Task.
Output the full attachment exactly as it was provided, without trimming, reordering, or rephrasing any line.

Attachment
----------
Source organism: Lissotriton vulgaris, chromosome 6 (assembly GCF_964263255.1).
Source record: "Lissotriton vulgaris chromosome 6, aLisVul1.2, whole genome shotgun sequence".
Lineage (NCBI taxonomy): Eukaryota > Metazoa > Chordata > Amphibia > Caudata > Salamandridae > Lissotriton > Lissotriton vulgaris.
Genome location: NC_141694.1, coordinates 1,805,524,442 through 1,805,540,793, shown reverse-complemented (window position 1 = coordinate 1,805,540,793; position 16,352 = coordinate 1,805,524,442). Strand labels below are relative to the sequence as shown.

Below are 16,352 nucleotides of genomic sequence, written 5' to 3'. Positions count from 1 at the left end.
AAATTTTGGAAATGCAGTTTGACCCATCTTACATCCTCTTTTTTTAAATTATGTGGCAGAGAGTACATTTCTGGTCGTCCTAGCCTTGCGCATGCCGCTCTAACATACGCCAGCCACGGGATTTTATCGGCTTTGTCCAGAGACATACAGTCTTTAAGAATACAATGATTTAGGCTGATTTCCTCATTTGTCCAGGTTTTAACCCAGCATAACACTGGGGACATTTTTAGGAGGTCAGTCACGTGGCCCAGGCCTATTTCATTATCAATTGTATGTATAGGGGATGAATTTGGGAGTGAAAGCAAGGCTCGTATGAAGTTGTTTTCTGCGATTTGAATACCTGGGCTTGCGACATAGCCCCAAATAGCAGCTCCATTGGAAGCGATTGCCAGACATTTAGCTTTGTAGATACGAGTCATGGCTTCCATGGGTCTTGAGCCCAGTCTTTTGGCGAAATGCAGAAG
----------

Source organism: Lissotriton vulgaris, chromosome 6 (assembly GCF_964263255.1).
Source record: "Lissotriton vulgaris chromosome 6, aLisVul1.2, whole genome shotgun sequence".
Lineage (NCBI taxonomy): Eukaryota > Metazoa > Chordata > Amphibia > Caudata > Salamandridae > Lissotriton > Lissotriton vulgaris.
Genome location: NC_141694.1, coordinates 1,805,524,442 through 1,805,540,793, shown reverse-complemented (window position 1 = coordinate 1,805,540,793; position 16,352 = coordinate 1,805,524,442). Strand labels below are relative to the sequence as shown.

Below are 16,352 nucleotides of genomic sequence, written 5' to 3'. Positions count from 1 at the left end.
AAATTTTGGAAATGCAGTTTGACCCATCTTACATCCTCTTTTTTTAAATTATGTGGCAGAGAGTACATTTCTGGTCGTCCTAGCCTTGCGCATGCCGCTCTAACATACGCCAGCCACGGGATTTTATCGGCTTTGTCCAGAGACATACAGTCTTTAAGAATACAATGATTTAGGCTGATTTCCTCATTTGTCCAGGTTTTAACCCAGCATAACACTGGGGACATTTTTAGGAGGTCAGTCACGTGGCCCAGGCCTATTTCATTATCAATTGTATGTATAGGGGATGAATTTGGGAGTGAAAGCAAGGCTCGTATGAAGTTGTTTTCTGCGATTTGAATACCTGGGCTTGCGACATAGCCCCAAATAGCAGCTCCATTGGAAGCGATTGCCAGACATTTAGCTTTGTAGATACGAGTCATGGCTTCCATGGGTCTTGAGCCCAGTCTTTTGGCGAAATGCAGAAG